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In the first chapter of Book II of that monumental work belonging to the world literary canon, the formidable Don Quixote, its (real) author tells us a story about the story — a meta-story that is. Once the author happens to be, so we hear, in a marketplace in Toledo where he finds a youth selling “a parcel of old written papers to a shopkeeper.” He continues:

I, being apt to take up the least piece of written or printed paper that lies in my way, though it were in the middle of the street, could not forbear laying my hands on one of the manuscripts, to see what it was; and I found it to be written in Arabic …

It was my good fortune to find immediately a Morisco that understood Spanish … [I] pressed him to read the title of the book, which he did, turning it thus extempore out of Arabic: The History of Don Quixote de la Mancha, written by Cid[e] Hemet[e] Benengeli, an Arabic historian …

Don Quixote — an Arabic work? Is this not a deep irony that this Spanish novel of Miguel de Cervantes, a model of writing declared by the Bokklubben World Library to be “the best literary work ever written,” a work beloved of Schopenhauer and Picasso, and recognised as the foundation of the European novel, claims to be a translation from Arabic? Yes, we are tempted to hide away behind the cloak of denial — so is the historical rupture, so is the incapacitating weight of petrified centuries-old received narratives and coercive ideological discourses.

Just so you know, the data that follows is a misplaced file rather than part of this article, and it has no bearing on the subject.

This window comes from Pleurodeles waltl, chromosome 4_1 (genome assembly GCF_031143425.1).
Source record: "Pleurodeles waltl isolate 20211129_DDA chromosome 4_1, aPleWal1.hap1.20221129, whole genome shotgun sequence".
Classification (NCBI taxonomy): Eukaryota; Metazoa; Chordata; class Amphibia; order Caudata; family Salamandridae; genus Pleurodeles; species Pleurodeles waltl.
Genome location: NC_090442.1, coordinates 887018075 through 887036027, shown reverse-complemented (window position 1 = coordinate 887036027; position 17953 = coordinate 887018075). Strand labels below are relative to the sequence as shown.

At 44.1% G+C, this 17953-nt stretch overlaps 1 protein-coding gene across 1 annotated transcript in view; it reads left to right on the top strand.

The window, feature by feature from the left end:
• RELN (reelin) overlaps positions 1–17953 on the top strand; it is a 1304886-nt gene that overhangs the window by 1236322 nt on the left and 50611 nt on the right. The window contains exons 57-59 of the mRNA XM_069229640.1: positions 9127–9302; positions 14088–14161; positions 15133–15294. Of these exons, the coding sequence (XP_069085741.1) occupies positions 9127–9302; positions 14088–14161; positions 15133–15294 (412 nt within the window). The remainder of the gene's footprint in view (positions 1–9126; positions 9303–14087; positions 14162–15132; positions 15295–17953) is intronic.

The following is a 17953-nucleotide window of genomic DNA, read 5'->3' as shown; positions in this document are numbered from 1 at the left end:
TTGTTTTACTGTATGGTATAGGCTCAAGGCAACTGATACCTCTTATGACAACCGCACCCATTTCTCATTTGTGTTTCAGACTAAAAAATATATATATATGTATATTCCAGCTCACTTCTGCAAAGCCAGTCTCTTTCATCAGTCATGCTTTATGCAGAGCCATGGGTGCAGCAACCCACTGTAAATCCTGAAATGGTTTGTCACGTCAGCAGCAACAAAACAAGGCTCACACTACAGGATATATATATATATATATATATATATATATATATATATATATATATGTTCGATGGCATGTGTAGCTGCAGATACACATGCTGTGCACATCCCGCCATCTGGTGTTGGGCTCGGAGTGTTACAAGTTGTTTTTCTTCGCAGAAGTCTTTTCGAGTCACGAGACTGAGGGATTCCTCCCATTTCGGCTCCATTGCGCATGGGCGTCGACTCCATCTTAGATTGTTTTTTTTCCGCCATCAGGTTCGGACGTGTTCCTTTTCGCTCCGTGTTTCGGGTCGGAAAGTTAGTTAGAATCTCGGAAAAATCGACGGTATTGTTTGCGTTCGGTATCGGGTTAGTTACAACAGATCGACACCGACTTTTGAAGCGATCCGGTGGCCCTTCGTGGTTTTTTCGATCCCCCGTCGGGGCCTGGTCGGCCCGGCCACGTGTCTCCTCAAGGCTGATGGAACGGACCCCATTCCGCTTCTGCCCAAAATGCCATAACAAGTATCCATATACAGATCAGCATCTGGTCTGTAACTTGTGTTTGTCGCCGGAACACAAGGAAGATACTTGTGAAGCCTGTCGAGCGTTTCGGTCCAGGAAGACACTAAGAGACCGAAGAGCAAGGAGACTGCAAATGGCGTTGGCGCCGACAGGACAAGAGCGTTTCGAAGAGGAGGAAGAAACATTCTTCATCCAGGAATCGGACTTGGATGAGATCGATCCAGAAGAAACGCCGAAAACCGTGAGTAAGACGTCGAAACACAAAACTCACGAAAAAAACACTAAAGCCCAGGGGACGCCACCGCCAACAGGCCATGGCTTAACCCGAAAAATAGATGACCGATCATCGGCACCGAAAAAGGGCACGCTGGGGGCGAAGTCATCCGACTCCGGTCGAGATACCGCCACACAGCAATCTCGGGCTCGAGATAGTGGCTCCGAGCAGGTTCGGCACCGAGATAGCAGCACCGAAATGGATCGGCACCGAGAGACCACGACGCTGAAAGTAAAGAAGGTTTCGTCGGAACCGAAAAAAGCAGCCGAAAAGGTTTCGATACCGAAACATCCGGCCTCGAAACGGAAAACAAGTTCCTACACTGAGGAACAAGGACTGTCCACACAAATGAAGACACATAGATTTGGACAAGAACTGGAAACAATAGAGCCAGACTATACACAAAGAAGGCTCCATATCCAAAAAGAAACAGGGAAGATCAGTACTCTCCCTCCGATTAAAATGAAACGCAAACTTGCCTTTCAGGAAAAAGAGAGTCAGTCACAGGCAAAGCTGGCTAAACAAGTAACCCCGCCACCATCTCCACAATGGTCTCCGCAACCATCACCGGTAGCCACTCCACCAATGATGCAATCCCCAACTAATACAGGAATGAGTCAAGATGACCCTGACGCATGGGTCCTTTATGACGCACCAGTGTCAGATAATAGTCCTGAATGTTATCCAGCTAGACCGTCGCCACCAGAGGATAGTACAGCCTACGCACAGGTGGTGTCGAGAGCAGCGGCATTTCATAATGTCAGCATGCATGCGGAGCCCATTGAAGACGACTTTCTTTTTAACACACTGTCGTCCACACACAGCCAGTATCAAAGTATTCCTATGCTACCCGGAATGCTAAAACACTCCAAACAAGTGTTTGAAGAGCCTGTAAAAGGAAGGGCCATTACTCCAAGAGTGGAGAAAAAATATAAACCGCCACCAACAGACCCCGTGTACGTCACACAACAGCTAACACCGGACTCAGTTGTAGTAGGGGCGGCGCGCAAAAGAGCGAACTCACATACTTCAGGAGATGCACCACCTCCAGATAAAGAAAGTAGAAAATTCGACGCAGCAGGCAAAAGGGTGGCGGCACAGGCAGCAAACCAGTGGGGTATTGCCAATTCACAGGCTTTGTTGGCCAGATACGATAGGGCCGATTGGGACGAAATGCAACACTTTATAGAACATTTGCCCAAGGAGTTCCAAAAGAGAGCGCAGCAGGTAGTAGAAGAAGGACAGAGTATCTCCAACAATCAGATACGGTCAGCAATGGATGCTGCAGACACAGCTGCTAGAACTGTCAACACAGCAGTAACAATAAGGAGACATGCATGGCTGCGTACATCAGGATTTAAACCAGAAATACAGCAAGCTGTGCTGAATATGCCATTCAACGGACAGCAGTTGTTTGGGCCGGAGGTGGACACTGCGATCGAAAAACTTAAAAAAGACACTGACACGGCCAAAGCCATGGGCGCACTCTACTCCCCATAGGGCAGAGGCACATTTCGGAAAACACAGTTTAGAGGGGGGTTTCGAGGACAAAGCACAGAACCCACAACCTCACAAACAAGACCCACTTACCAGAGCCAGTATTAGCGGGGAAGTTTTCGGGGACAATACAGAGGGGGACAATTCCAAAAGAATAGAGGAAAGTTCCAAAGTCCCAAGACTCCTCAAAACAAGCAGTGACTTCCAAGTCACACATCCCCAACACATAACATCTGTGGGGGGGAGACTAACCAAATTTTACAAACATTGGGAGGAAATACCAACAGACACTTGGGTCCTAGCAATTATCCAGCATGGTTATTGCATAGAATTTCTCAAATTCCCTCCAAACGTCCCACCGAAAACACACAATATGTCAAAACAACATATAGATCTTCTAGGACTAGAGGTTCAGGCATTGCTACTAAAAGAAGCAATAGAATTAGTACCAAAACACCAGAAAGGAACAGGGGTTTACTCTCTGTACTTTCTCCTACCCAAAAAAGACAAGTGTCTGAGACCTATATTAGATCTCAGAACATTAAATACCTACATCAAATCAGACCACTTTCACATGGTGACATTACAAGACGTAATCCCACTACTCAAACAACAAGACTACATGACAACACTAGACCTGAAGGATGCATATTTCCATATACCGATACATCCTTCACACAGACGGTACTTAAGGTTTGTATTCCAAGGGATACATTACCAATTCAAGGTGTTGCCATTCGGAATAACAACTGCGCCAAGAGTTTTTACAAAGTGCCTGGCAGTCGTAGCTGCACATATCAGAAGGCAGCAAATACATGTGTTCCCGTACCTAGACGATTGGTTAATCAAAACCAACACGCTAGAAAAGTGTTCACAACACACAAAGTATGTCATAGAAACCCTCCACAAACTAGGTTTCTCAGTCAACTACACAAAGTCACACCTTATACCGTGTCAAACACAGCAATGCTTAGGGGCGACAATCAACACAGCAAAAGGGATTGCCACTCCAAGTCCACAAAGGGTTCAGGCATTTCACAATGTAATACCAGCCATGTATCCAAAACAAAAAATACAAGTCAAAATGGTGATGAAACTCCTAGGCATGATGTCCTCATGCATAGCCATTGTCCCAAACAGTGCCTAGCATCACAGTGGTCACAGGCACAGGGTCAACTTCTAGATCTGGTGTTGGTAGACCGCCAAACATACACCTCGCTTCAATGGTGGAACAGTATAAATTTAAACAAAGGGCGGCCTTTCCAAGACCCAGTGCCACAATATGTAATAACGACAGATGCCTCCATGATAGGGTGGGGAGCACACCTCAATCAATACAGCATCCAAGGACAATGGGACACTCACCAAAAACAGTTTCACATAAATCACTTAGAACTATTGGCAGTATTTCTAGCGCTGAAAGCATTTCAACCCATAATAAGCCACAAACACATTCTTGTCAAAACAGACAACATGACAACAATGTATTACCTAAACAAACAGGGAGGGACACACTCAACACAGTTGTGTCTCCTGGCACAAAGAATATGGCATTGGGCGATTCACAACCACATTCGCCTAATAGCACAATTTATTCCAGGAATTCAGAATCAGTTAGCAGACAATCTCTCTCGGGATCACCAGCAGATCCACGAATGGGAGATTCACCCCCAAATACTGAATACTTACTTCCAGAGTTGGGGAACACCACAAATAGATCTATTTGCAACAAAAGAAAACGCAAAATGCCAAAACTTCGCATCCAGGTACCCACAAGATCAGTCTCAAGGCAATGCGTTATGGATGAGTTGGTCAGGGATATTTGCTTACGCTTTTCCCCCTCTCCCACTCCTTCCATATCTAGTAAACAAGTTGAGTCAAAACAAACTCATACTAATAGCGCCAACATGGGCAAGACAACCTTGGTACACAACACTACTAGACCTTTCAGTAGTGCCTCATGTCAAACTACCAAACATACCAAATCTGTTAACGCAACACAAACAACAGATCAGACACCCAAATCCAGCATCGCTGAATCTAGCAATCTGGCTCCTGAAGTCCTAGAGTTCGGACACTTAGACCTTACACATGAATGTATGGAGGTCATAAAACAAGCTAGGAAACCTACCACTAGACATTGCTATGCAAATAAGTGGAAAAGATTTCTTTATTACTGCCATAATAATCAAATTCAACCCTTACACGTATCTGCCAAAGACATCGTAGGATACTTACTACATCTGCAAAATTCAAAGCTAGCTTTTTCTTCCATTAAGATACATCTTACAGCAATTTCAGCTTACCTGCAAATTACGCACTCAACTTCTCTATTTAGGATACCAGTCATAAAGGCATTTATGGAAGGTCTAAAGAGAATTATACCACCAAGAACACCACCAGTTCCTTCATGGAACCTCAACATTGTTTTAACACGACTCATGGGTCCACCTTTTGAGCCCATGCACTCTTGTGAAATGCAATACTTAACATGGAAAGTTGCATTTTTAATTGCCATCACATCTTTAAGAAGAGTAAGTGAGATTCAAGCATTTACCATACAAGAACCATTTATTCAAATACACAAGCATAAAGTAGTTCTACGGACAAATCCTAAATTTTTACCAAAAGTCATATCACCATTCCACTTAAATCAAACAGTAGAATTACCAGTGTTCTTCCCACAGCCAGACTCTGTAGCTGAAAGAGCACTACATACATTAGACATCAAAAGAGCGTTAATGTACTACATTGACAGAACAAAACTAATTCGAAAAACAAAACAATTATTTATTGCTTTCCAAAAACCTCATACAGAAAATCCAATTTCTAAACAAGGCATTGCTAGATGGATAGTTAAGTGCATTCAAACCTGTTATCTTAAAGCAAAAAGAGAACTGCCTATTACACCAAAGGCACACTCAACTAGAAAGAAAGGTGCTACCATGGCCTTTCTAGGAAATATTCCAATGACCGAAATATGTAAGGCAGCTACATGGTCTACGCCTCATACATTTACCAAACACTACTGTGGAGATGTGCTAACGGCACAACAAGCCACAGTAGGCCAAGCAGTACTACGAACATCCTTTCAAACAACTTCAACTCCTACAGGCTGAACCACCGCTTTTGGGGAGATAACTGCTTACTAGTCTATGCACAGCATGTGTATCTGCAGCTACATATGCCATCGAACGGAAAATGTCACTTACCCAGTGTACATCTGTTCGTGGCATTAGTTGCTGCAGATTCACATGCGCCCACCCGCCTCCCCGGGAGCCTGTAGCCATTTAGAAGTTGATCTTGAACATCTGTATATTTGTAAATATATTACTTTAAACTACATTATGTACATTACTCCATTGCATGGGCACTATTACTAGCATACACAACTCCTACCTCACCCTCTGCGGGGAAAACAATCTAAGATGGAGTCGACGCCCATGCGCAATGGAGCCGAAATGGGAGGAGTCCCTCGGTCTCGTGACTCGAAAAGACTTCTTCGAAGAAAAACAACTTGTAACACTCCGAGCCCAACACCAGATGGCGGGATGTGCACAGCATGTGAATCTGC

On the Andalusian Arabo-Muslim milieu of the “world’s greatest novel”

In fact the irony embodied in Don Quixote is highly complex, and thus its yields are high too; it is instructive and intriguing to the same magnitude. The novel was published in two volumes, first in 1605, then in 1615. Imagine what time this is — the Spanish Christian Reconquista is complete with Queen Isabella’s flag hoisted in 1492 on the magnificent Alhambra, “the ornament of the world”; forced conversions of Muslims and Jews, and their ruthless Inquisitions, expulsions, and dispossessions, all already taken in stride; and — perhaps most pertinent in the context of Cervantes — to possess, let alone to write or translate, anything in Arabic made a capital crime through royal decrees, punishable by most excruciating means. Cervantes seems to be doing something most daring, heroic, but “criminal” in fact.

Note another thing. The alleged author is one Cide Hemete Benengeli, a corruption of Saiyid Hamid, Brinjal-Eater. The word “brinjal” (aubergine, eggplant) is an Iberian naturalisation proximately from the Arabic “badhinjan” — but here the pressing question is, why identify this “historian-author” by his diet? There is more to it in fact: Cervantes seems to be obsessed with the diet of his characters. Thus in the very beginning of the voluminous novel, we read that Don Quixote, who sets out to revive chivalry, eats duelos y quebrantos, “trials and sorrows”. And here lies one of the keys to an explanation of the author’s frequent dietary inventories of his story’s personae.